So when deciding between these phones, be sure to review the respective signal strengths between AT&T and T-Mobile on BillShrink.com. You can view a detailed map in many areas around the country that show a visual comparison of network coverage, and even identify potential dead spots on your daily commute path.
What about Mobile Chrome versus Mobile Safari? Which one to you personally “feels” better and why? Flash support up to date? Or is it a workaround like Apple’s H.264 enabled YouTube converted videos?
Samir: Actually both browsers feel about the same, which is not surprising because they are both based on the same WebKit foundation, and therefore the page rendering is quite similar. One notable difference is that you can’t pinch to zoom on the G1 because there is no support for multi-touch like there is on the iPhone.
I think the G1 uses the same H.264 codec that the iPhone uses to play YouTube instead of supporting true Flash.
Ok… copy and paste. Please let it be there… is it?
Samir: Yes, there is copy/paste on the G1, much to the dismay of iPhone fans everywhere!
Any little issues with the G1 that annoy you that you think are invariably going to be addressed in forthcoming updates? The virtual keyboard is already coming. What else do you think is upcoming that’s going to make people want to go out, run get this phone? GrandCentral connectivity perhaps?
Samir: I think the key to the G1 success is the vision for a big, vibrant marketplace around Android applications. If Google is able to get the developer community excited about building apps and contributing to the Android marketplace, that could go a long way to getting users talking about new and cool applications that drive them to get the phone…
So… where are the other Android enabled phones?
Samir: So lots of speculation about where the next Android phone(s) will be coming from, but nothing confirmed as far as we’ve heard. LG, Motorola, and Samsung are already part of the Open Handset Alliance, so perhaps expect to see some activity from them. And perhaps another offering from HTC as well…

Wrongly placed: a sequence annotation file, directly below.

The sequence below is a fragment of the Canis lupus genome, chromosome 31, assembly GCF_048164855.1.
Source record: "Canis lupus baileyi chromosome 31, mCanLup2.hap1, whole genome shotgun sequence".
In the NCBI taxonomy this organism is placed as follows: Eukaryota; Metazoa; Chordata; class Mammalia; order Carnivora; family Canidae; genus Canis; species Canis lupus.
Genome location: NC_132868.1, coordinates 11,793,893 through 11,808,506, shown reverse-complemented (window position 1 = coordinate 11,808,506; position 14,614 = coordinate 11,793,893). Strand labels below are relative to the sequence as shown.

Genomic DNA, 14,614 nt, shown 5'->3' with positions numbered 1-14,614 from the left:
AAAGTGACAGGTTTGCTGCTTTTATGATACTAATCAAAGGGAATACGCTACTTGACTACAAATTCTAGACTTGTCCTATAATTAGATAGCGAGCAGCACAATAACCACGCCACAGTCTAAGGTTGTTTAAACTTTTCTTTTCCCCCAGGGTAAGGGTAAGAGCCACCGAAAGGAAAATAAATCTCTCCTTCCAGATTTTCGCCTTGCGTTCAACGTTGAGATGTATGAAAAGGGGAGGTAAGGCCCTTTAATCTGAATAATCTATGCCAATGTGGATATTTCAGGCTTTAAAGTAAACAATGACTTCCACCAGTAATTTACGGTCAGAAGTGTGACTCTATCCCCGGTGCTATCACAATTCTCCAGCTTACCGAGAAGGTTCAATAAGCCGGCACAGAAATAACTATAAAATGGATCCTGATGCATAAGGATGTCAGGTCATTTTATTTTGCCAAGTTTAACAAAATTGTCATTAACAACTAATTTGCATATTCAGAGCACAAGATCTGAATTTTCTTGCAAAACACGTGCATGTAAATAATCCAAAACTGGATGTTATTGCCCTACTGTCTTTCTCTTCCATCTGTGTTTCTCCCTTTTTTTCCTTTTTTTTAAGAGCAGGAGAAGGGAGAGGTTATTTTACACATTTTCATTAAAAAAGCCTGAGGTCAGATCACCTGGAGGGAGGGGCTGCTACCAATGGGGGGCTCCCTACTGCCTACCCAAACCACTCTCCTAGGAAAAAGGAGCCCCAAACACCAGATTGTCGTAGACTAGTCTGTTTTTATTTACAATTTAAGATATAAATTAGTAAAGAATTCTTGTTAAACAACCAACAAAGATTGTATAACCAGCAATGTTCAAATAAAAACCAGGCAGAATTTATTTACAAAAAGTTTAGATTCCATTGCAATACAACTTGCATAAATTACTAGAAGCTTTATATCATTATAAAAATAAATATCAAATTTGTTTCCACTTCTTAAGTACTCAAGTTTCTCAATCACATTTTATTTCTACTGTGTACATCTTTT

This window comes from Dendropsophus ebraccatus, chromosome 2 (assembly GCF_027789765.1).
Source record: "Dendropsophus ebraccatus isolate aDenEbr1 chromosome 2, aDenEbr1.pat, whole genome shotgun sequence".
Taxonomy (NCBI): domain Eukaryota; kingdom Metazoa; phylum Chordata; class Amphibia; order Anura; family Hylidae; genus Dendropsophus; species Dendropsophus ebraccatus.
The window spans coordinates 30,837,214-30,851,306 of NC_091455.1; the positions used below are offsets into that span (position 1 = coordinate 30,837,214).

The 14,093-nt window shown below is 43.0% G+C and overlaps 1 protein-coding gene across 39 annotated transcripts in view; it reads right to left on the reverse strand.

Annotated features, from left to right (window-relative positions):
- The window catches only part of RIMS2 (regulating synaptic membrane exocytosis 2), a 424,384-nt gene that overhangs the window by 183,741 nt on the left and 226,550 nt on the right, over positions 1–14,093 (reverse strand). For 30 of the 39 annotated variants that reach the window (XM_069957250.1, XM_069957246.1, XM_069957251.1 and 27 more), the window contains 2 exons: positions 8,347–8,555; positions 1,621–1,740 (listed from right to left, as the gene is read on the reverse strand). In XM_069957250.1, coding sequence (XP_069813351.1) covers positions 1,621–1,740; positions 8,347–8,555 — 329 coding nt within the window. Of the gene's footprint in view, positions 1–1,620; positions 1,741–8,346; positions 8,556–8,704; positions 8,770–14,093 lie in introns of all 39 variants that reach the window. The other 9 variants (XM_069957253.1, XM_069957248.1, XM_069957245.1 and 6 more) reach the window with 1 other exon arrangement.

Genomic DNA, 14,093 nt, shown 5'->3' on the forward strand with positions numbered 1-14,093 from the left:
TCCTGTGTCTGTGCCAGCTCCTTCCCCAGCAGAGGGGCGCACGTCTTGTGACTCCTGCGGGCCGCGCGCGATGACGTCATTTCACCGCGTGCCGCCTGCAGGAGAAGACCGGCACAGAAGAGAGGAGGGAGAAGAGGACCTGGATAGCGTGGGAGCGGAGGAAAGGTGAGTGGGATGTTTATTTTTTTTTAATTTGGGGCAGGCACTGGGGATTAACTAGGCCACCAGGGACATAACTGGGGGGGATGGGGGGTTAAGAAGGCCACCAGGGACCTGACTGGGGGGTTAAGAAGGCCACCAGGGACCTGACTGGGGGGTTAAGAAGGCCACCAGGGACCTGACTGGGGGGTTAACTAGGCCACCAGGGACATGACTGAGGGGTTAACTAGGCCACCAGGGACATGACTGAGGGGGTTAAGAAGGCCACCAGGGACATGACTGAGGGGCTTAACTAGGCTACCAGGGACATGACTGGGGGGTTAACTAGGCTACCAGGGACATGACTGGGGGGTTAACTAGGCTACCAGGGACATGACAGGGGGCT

Do you feel as if Google got this one “right”?
Samir: The Android Platform is a pretty interesting and ambitious initiative for Google. And I think they are on the right track. Google has been quite successful in getting developers to build upon their APIs (think about the thousands of apps out there using Google Maps) and I suspect they should be able to leverage that experience in building a community around their mobile platform.
Open tends to beat closed in the long run, and having a deep-pocketed sponsor like Google, give Android a good chance of changing the game.
For the uninitiated…
BillShrink is a unique, free online service that saves consumers money by making continuously updated, personalized, usage-based recommendations on everyday services with very complex bills and offerings that change frequently.
BillShrink’s patent-pending technology automatically monitors millions of rate plan/feature combinations, and matches them against individual consumers’ usage patterns, providing simple, apples to apples comparisons and updated money saving recommendations on an ongoing basis as changes occur.
And about BillShrink’s co-founder:
Samir is a co-founder of BillShrink and manages product development by maintaining a constant dialogue with users and tailoring the product to meet their needs. He previously led product management and strategy for TrialPay, a fast-growing company at the intersection of online advertising and digital payments.
Samir had previously worked at BEA Systems, where he headed product marketing for WebLogic Workshop and played a key role in launching the WebLogic Platform. He also worked as a product manager with Microsoft. Samir also spent several years working as a venture capitalist with Battery Ventures and Summit Partners, focusing on investments in software and consumer Internet companies.
Samir graduated from Stanford University with a BS in Computer Science and an AB in Economics. He also received an MBA from Stanford Graduate School of Business, where he was an Arjay Millar Scholar.
I want to thank Samir for taking the time to explain not only his expert opinion about the T-Mobile G1, but also about BillShrink.com. Found out tonight that I could actually be saving a few dollars on my plan.
The Internet has come a long way since its inception. There are now several different ways to get an internet connection. One can do this by inserting wireless internet card in computer or can use DSL. Apart from this, internet phones and ip phones are there as well to help people connect internet through phones. Internet telephony is not the last option available, wireless internet providers are there as well to offer internet connectivity.